Could Analytics Have Preempted Colorado Theatre Shootout?

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"Could Predictive Analytics be leveraged to identify troubled individuals with violent proclivity and thus preempt mass killings like recent Colorado theatre shootout?" explores Aryng's President and CEO, Piyanka Jain.

Crime Analytics
Armed with the Predictive Policing tool, SCPD cops are able to arrive at the crime scene even before it takes place, thus staying one step ahead of the bad guys.

Time Magazine named Santa Cruz’s Predictive Policing model as one of 2011’s top inventions. Armed with the Predictive Policing model, Law Enforcement Officers from Santa Cruz Police Department (SCPD) are able to arrive at the crime scene even before it takes place, thus staying one step ahead of the bad guys. Could a similar Predictive model have helped prevent Colorado shootout?

The recent theatre shoot out during the midnight show of “The Dark Knight Rises” on July 19th in Aurora Colorado is a far cry from your everyday crime. In the shootout, a fully armored gunman, opened fire at an unsuspecting audience, a few minutes into the movie, killing 12 and injuring 58 other movie-goers. The 24-year old alleged suspect, James E. Holmes, has apparently no history in having committed any crime before and is known by friends and neighbors as a highly intelligent man with a gift for science. So what happened? Why did this allegedly well-mannered, polite man decided to withdraw from his doctoral program last month, bought four guns all within the last couple of months and go on a rampage?

We may never get that answered as it is probably buried deep inside the folds of this suspects’ mind, but what we could do is look at whether this incident could have been predicted and thereby pre-empted. How? By using Predictive Analytics - statistical technique by which past data patterns are used to predict future occurrences.

Last July, two women were arrested after they were seen peering into cars in a parking garage, in downtown Santa Cruz. Upon arrest, one woman was found to have an outstanding warrant against her, other was carrying illegal drugs. But the presence of cops that day, in that garage was not by chance! It was part of pro-active policing done by SCPD since last year utilizing their predictive analytics system. Thanks to Predictive Policing, law enforcement officers can now tell where and when crimes are most likely to occur on that particular day.
In a recent interview with Aryng (http://www.Aryng.com), SCPD crime analyst, Zach Friend described how SCPD was going through a difficult time last year with 20% reduction in staff and 30% increase in calls for service. With less resources available to deal with more, there were called for efficient allocation of their resources, and that they did. SCPD had a significant amount of high quality crime data; with which they contacted Dr George Mohler, Mathematics Professor at Santa Clara University. Professor Mohler along with a research team comprising of criminologist and anthropologist took all of the complex crime data and converted it into simple points that a line-level police officer could use for checks during shifts, even without understanding of algorithms and inputs.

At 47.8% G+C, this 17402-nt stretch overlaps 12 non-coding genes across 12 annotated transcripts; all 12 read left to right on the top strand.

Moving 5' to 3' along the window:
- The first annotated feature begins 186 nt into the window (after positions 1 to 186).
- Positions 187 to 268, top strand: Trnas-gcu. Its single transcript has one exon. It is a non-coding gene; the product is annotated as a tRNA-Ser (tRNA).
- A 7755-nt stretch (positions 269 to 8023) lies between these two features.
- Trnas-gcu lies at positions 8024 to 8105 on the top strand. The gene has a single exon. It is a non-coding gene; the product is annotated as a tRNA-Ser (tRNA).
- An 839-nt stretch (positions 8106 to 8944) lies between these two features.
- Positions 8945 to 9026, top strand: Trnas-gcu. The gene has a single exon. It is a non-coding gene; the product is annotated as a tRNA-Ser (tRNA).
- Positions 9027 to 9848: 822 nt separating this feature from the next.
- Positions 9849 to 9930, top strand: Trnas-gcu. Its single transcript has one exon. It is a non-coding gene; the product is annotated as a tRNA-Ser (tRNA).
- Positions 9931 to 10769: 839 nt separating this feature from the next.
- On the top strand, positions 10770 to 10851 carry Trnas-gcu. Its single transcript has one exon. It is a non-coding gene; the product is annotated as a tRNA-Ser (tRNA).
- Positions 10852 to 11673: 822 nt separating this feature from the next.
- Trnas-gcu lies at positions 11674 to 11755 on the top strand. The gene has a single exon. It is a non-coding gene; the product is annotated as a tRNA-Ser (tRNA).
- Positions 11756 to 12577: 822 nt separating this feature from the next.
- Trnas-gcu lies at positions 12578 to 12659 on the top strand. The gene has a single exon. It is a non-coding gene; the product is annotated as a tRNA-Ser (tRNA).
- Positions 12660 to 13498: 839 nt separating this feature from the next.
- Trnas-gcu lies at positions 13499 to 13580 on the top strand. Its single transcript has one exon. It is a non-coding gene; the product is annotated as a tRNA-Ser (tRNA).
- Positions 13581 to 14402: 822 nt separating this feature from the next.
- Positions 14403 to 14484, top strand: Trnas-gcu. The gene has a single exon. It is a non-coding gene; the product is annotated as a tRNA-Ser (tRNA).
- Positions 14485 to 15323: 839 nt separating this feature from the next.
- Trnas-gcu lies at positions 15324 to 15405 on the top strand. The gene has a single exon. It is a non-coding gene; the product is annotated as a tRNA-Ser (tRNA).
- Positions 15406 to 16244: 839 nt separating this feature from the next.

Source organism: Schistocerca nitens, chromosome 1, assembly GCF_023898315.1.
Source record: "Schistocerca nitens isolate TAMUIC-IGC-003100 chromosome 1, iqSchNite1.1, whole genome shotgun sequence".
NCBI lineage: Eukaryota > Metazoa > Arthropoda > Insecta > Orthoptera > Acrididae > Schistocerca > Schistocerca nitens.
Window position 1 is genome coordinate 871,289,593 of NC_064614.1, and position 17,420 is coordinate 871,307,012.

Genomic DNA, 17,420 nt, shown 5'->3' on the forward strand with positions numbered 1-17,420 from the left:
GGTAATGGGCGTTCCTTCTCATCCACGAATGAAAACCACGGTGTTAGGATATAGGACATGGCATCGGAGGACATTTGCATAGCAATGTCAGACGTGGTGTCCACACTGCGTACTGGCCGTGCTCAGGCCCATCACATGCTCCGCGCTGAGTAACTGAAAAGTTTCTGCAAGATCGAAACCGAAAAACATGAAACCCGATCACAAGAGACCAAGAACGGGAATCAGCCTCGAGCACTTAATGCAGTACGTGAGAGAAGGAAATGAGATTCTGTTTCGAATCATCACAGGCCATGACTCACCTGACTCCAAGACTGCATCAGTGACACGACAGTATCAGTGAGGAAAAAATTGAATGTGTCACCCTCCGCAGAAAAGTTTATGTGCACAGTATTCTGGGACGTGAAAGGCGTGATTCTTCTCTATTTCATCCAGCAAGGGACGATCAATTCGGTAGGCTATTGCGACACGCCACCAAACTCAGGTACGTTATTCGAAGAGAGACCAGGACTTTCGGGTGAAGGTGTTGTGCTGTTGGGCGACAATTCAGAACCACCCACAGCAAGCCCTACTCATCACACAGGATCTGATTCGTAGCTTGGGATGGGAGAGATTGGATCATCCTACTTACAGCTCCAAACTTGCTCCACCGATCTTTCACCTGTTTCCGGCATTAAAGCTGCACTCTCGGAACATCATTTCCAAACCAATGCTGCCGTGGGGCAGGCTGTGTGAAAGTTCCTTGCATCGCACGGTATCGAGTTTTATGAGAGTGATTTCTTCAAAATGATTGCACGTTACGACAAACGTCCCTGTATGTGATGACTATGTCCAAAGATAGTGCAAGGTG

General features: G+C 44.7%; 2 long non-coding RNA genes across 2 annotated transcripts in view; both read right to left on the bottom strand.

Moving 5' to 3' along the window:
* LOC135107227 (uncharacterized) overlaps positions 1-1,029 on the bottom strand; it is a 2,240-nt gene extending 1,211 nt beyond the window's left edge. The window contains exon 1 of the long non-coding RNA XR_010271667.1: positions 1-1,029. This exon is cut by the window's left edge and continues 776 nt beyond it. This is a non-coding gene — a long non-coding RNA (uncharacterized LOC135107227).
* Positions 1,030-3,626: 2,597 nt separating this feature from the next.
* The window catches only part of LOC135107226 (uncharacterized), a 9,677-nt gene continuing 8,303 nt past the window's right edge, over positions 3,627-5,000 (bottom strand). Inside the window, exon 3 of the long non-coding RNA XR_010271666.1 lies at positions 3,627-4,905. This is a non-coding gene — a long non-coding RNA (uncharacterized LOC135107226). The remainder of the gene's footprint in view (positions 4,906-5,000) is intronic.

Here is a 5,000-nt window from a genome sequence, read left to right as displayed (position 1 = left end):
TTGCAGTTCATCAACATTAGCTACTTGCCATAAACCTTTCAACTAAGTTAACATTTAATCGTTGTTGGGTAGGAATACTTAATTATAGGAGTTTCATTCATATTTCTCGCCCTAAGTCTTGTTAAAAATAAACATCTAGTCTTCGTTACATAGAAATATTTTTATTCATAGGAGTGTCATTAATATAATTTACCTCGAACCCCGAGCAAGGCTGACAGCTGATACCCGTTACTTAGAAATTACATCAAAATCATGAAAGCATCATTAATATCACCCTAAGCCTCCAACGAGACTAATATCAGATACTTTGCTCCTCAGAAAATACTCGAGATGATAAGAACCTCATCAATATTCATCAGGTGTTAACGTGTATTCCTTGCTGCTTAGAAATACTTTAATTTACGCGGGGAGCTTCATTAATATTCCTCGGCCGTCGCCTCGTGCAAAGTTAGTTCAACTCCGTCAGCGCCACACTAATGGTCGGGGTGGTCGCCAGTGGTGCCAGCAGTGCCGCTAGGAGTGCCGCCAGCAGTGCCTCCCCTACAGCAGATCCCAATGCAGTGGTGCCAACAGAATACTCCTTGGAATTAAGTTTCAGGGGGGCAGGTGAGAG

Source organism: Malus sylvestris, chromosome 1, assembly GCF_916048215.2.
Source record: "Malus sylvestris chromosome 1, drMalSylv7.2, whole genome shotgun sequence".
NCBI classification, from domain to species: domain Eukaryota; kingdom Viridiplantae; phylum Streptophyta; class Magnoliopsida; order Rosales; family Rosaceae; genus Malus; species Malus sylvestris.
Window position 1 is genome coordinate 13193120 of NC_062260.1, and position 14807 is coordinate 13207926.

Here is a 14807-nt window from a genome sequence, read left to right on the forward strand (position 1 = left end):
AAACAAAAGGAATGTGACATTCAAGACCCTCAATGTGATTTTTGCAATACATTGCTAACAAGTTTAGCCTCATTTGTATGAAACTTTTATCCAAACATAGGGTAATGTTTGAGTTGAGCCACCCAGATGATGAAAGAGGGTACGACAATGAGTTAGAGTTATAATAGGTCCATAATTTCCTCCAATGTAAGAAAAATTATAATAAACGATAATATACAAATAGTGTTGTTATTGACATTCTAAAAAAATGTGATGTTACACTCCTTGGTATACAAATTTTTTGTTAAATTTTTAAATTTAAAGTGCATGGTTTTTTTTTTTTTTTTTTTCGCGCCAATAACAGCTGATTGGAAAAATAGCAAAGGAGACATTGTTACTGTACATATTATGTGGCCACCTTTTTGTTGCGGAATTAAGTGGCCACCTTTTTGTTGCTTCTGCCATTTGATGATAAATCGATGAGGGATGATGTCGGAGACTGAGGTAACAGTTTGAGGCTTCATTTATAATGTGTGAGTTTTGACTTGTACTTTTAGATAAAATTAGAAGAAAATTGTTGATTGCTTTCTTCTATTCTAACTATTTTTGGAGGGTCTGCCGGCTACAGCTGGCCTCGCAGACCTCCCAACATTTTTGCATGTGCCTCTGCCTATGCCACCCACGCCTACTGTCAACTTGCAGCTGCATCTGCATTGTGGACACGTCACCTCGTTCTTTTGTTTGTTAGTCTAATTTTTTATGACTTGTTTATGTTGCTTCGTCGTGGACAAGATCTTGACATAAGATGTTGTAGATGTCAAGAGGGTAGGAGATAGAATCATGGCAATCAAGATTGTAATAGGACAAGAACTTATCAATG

The results: 19% reduction in burglary in last 16 months and 25+ arrests solely because of the tool. LAPD who has also deployed this same tool, has seen 25% reduction in burglaries, saving over $4 Million in costs to the community.

But burglaries are common crimes with higher incidence vs. mass killings. Can Predictive Analytics be used in these scenarios?
Pauline Arrillaga explores how to prevent mass killings like Aurora, citing the work done by forensic clinical psychologist Dewey Cornell, whose team has developed an assessment guideline to identify threatening individuals. These guidelines are being used by most public schools to pre-empt shootouts like Columbine. Such guidelines along with other purported predictors generated with the help of crime experts (like massive purchase of guns by a person who hasn’t owned a gun before) can form the hypothesis to build a predictive model to identify threatening individuals.

Credit industries have long used an individuals’ demographic data married to purchase behavior to predict their credit worthy-ness. This same technique can be used with additional relevant data like gun purchase, crime data etc. to create a “potential threat” score.

Whether, the Predictive Policing model, as it now stands, can predict a crime like the Colorado shootout or not, it is certain that, in the foreseeable future, major police departments and law enforcement agencies would be employing techniques similar to the Predictive Policing model aimed at pre-empting mass crimes and making the world a safer place to live in!

To learn more about the power of analytics, read Aryng’s blog posts and articles on http://www.Aryng.com/blog.
About the Author: Piyanka Jain, President and CEO of Aryng - a premier analytics training and consulting company, is a well-regarded industry thought leader in analytics, keynoting at business and analytics conferences including Predictive Analytics World, Data Science Summit, TDWI Big Data Conference, and regular contributor to publications like Forbes, SAS Knowledge Exchange, B-eye-network, to name a few.

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